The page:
5.15.2007

Oh how far we've...

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Erm…not come. Even as knitting and other fiber arts have enjoyed a resurgence in popularity during the past decade, along with an increased interest in creating things by hand rather than buying mass-produced items, disparaging snubs against the crafts, or even just against making things in general, are still disappointingly easy to find. This latest slight hails from a recent article in the NYT about spiritual tourism –– not a topic that has much to do with fiber arts until we get to the description of one of the tour guides. In that part-patronizing, part pop-ethnography style of “let’s peer into the thoughts and habits of these kooky folks!” that the NYT does so well, the writer of the article subtly presents facts about the tour guide to demonstrate just how far from normal she is. The very first fact the author lays before the reader? No, it’s not something related to her unique spiritual outlook that brings her to lead these tours where participants enter Egyptian tombs to connect with spiritual energy. Nope. It is the fact that –– are you ready for this? –– she knits her own clothing! Gasp! But wait, not only does she knit her own clothing, she knit her own clothing from fiber that she harvest from her alpaca (named Hopi, nice humanizing detail included as per Journalism 101) and spun herself. Double gasp! Wow, she must be nuts! I wonder what the author of the article would have made of any of our legions of knit-bloggers. Not only do they knit their own clothing, they spend time to write about it! How crazy is that?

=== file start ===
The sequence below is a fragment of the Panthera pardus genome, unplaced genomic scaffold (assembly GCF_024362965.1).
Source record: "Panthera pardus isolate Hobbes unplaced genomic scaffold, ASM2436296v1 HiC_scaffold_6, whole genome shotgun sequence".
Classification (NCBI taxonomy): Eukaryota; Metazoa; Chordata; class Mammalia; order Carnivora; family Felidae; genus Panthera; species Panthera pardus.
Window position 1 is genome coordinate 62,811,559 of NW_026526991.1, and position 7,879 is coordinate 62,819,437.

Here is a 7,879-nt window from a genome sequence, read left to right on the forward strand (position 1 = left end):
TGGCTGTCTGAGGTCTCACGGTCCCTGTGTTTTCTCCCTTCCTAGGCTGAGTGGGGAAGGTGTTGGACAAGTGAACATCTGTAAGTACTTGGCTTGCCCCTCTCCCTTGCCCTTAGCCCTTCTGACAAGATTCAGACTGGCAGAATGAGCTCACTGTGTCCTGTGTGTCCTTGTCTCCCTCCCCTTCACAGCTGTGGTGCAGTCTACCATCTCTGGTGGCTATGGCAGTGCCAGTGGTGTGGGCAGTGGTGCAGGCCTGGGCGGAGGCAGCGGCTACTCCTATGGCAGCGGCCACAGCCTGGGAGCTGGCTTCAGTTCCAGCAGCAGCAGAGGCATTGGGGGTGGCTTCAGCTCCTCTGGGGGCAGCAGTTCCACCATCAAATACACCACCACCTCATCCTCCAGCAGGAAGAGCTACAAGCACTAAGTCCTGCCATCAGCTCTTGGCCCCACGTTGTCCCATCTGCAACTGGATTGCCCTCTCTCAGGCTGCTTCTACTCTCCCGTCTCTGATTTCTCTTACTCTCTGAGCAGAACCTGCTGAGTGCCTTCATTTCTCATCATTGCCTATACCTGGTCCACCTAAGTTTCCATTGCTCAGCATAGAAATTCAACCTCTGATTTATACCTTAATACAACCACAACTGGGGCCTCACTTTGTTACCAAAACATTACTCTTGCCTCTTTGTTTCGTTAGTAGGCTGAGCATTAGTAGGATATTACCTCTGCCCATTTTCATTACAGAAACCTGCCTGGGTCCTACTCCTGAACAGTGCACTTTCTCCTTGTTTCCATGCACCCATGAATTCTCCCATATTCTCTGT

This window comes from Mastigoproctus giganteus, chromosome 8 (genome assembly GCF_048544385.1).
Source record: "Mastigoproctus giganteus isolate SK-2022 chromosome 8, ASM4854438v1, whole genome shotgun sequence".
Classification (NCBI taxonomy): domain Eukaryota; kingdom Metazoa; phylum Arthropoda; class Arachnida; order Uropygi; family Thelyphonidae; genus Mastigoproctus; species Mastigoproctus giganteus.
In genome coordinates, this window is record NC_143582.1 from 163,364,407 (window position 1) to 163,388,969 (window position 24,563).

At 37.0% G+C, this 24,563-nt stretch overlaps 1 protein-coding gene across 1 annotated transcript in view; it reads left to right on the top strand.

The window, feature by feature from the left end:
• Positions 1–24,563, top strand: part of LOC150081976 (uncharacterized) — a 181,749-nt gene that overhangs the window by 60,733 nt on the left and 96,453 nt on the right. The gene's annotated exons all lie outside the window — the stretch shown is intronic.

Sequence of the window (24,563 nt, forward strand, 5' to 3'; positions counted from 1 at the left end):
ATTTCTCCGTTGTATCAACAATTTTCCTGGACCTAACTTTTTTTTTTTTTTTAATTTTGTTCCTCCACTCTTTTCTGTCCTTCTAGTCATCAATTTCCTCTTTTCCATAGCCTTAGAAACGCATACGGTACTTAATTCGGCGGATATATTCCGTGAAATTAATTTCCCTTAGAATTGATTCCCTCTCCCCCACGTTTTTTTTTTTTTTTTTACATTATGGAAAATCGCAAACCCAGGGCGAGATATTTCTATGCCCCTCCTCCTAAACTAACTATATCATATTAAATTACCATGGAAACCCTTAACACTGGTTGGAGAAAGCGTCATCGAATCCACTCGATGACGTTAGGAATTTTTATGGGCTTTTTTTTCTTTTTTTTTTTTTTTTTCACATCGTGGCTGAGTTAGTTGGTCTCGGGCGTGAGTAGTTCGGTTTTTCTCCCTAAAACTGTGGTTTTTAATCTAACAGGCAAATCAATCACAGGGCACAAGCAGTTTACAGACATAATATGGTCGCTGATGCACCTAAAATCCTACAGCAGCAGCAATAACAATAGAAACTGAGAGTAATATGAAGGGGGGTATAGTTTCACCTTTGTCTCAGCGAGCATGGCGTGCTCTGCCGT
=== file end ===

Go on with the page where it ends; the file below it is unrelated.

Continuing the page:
I don’t know why this particular snub about those who do fiber arts bothered me so much. Usually these little snippets that reflect how society tends to view anyone who takes the time to create something by hand don’t elicit much more than an eye-roll from me. “Silly people, they don’t know what they’re missing out on,” I would say and move on. But this, this little insidious paragraph remained lodged in my brain for days. Perhaps it was just the last straw after the plethora (that has now thankfully died down) of articles about the knitting craze all written with a slightly disbelieving note of shock that “gasp, these knitters? They all seem to be stable, normal people!” Or the profusion of knitting books bending over backwards to reassure their readers that this is not the same craft as practiced by dull grannies and unfashionable women incapable of having fun, that this is hip, cool, and hey, something celebrities do! To all this, I just want to ask, just what exactly is so odd, so wrong with taking the time to create something from scratch? Is it better to spend the time vegetating before a flickering television? Does that somehow make a person a more “normal?” Maybe this continued snubbing is just a matter of the persisting stereotypes of those who “hand-make” things…the hippie, the granny, the socially-awkward wall-flower, and so on and so on. Maybe it’s all a matter of waiting for these seemingly indelible images to wear down and wear out as more and more people take up “hand-making” things. In the mean time, if you’ll excuse me, I’m going to turn on the crazy and knit myself a sweater.

10 Comments:

Anonymous jessie said...